You have likely heard all about water pollution and the effects it has on the environment as well as the wildlife. One significant aspect of water pollution that we cannot ignore is the effect it has on us and the dangers of drinking dirty water.

What Causes Water Pollution?

Water gets polluted when harmful substances enter a body of water such as a stream, river, lake, ocean, or aquifer. Water is known as a universal solvent and can dissolve more substances than any other liquid on earth. While this is impressive quality, it is what causes the water to be so easily polluted. When toxic substances enter the water, the water dissolves them and mixes with them. These toxic water pollutants often come from farms, towns, and factories.

Categories of Water Pollution

There are several types of water sources that can face pollution and several different categories of water pollution.


Groundwater is created when water from rain or snow seep into the earth and fill the cracks and holes or an aquifer, which is basically an underground storehouse for water. Groundwater is underground, so it is not highly visible, but it is highly valuable. Nearly 40% of people in America rely on this source of water after it is pumped from the ground and made to be drinkable. This water source becomes polluted when pollutants such as fertilizers, pesticides, and waste from landfills and septic tanks find their way into the aquifers. When this happens, the water is unsafe for humans to use. It is bad news when this happens because it can be difficult or impossible to fix and comes at a high cost. The contaminated aquifers can be unusable for decades or thousands of years. It can also spread the contamination into other water sources.

Surface Water

Surface water covers close to 70% of the earth with bodies of water such as oceans, lakes, rivers, ponds, seas, and streams. Surface water from freshwater sources makes up over 60% of drinking water in America. Sadly, a significant amount of that water, almost half of our rivers and streams and more than one-third of our lakes, are unsafe and unsuitable for fishing, swimming, and drinking. Nitrates and phosphates are the top contaminants endangering these water sources. A large part of this contamination comes from farm waste and fertilizer runoff as well as extra junk that industries and people dump into these water sources.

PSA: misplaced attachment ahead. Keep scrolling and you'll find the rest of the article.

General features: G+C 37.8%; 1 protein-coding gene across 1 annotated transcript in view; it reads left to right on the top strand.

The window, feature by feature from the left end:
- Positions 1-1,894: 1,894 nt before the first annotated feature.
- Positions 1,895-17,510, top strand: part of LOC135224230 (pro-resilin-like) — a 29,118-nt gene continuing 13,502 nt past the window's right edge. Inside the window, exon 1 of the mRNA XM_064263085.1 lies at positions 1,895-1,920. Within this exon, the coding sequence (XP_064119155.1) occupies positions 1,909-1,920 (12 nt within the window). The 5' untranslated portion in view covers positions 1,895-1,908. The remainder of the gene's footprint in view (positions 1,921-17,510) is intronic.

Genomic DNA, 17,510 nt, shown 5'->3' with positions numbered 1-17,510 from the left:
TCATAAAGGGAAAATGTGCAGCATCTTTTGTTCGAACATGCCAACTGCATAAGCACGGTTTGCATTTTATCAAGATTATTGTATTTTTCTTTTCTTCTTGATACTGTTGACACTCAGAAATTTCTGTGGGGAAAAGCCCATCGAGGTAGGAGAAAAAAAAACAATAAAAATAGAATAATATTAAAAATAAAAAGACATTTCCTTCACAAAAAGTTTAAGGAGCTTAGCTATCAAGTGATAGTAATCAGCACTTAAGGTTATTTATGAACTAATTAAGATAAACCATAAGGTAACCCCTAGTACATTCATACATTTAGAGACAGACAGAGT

Point Source

A point source is a specific source of contamination that can be tracked and determined. When contamination originates from a single, identifiable source it is called point source pollution. While these sources are specific, they can affect miles of oceans and waterways. Some examples of point sources are discharged wastewater, septic systems, chemical and oil spills, and illegal dumping.

Nonpoint Sources

As you may assume, nonpoint sources are the opposite of point sources. This water pollution does not have any specific, identifiable sources. It is the leading cause of water pollution in America, but it is hard to regulate since it is difficult to identify. Some sources could be agricultural or stormwater runoff or debris blown into waterways.


This type of pollution happens when the water from one country begins to spill into the water source of another. If one country’s water source is contaminated, it can begin to transfer into the contaminated water source of another country.

How Water Pollution Affects Us

Water pollution is a huge issue for us because the polluted water is what we rely on for our daily needs. If the water is polluted, it creates a greater risk for us. It is a good idea to have a water test done in your home to be sure that the water in your home is safe. Water pollution is a growing issue, and i is not one that should compromise your safety. A water test will be able to tell you what is in your water and help you determine the next steps to make sure the water in your home is clean and healthy.